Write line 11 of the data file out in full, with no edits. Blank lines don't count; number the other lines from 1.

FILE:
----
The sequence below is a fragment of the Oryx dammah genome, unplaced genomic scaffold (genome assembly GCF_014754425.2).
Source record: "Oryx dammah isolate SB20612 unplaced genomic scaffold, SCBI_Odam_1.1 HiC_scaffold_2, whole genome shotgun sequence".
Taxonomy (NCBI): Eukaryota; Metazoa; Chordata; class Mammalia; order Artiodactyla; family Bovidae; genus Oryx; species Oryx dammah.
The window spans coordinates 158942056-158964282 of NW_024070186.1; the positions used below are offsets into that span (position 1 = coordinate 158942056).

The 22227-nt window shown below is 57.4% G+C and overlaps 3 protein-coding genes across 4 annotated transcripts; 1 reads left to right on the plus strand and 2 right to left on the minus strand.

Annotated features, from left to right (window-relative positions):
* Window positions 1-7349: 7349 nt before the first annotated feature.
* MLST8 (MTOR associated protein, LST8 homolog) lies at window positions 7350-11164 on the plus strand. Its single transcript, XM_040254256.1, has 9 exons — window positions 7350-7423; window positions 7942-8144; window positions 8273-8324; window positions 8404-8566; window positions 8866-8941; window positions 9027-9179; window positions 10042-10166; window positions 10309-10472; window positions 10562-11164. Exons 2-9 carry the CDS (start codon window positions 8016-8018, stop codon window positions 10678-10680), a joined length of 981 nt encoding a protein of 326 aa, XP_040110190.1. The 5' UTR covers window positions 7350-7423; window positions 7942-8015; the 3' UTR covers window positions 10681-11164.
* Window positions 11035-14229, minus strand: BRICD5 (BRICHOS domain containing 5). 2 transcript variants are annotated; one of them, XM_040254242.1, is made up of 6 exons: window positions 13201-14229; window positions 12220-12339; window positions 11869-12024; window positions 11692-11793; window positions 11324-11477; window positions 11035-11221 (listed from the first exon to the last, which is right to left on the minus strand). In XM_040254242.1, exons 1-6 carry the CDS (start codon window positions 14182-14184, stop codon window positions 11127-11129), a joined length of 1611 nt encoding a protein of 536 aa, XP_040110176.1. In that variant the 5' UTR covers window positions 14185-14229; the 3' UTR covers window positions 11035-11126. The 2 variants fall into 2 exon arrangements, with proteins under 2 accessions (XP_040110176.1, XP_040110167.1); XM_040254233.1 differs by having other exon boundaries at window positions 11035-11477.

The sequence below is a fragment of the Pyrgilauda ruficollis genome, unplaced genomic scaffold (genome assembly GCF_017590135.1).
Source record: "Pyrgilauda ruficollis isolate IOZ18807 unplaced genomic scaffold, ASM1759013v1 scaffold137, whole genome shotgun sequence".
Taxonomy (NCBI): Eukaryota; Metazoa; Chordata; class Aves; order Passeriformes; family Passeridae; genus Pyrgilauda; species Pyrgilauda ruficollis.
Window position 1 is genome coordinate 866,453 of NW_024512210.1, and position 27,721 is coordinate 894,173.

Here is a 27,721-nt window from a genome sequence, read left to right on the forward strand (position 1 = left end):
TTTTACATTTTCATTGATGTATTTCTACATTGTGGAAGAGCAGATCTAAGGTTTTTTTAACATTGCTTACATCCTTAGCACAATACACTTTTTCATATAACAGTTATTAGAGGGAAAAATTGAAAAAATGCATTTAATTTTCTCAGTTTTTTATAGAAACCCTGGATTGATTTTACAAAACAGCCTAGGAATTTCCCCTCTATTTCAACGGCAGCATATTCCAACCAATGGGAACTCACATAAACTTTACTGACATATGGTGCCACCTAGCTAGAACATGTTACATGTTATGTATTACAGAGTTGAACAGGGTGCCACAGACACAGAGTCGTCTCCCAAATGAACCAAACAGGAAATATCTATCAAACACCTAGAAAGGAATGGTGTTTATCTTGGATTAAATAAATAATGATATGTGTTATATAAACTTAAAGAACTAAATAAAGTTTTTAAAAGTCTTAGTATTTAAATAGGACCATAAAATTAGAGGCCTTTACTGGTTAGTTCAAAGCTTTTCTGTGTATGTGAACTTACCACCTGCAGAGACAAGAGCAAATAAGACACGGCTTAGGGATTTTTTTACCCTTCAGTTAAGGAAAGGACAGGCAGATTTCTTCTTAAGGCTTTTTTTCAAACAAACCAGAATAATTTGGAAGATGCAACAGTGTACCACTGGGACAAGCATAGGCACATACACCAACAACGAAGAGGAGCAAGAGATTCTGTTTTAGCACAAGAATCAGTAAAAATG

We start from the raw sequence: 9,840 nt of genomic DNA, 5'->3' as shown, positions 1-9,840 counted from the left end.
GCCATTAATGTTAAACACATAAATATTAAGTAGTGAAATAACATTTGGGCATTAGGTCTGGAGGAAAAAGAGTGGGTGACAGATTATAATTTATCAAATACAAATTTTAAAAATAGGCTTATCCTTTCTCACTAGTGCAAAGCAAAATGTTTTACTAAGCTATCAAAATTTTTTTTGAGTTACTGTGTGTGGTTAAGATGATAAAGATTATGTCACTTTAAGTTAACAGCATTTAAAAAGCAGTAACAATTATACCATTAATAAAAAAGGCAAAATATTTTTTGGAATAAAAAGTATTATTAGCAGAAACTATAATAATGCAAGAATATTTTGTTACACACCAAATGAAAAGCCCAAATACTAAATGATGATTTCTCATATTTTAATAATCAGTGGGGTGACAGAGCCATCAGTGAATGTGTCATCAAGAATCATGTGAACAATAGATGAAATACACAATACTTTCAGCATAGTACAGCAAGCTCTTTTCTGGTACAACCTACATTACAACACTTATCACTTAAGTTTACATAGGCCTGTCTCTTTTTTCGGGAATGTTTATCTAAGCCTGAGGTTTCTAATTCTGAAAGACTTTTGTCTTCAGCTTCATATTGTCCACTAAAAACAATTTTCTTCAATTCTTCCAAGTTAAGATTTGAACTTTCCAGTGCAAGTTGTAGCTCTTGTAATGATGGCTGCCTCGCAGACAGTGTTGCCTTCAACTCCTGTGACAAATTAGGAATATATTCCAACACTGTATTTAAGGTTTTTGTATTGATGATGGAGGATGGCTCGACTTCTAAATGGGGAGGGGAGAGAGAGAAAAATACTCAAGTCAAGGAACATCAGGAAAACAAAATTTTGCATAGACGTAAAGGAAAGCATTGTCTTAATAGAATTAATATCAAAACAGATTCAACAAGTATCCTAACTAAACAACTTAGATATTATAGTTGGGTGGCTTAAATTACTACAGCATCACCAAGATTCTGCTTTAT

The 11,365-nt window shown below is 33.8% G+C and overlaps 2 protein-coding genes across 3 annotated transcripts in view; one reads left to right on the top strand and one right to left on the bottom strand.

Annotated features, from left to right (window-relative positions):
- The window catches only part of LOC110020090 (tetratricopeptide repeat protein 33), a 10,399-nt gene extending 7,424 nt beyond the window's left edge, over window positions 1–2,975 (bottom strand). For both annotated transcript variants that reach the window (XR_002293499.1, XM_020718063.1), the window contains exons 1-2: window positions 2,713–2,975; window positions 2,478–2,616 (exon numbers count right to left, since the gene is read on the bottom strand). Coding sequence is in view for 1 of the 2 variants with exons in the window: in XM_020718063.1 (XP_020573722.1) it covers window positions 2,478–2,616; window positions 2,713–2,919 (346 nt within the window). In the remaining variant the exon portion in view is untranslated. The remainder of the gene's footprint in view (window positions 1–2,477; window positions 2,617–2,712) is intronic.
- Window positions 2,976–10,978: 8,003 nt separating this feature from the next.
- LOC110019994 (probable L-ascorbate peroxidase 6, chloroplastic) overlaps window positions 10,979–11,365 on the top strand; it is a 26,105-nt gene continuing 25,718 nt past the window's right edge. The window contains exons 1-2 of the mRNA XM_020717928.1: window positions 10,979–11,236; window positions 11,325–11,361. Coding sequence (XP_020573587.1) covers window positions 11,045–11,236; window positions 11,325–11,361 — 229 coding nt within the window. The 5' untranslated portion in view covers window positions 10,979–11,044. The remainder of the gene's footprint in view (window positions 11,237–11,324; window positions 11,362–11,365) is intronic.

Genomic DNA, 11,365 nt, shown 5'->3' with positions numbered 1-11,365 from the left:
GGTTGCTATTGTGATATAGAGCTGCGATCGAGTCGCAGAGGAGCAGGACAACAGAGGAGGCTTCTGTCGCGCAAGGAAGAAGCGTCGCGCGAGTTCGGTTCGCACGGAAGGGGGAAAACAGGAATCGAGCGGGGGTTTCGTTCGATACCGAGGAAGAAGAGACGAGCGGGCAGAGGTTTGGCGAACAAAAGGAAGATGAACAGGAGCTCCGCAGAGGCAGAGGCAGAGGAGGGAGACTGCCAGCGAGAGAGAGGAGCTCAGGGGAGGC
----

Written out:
Source record: "Pyrgilauda ruficollis isolate IOZ18807 unplaced genomic scaffold, ASM1759013v1 scaffold137, whole genome shotgun sequence".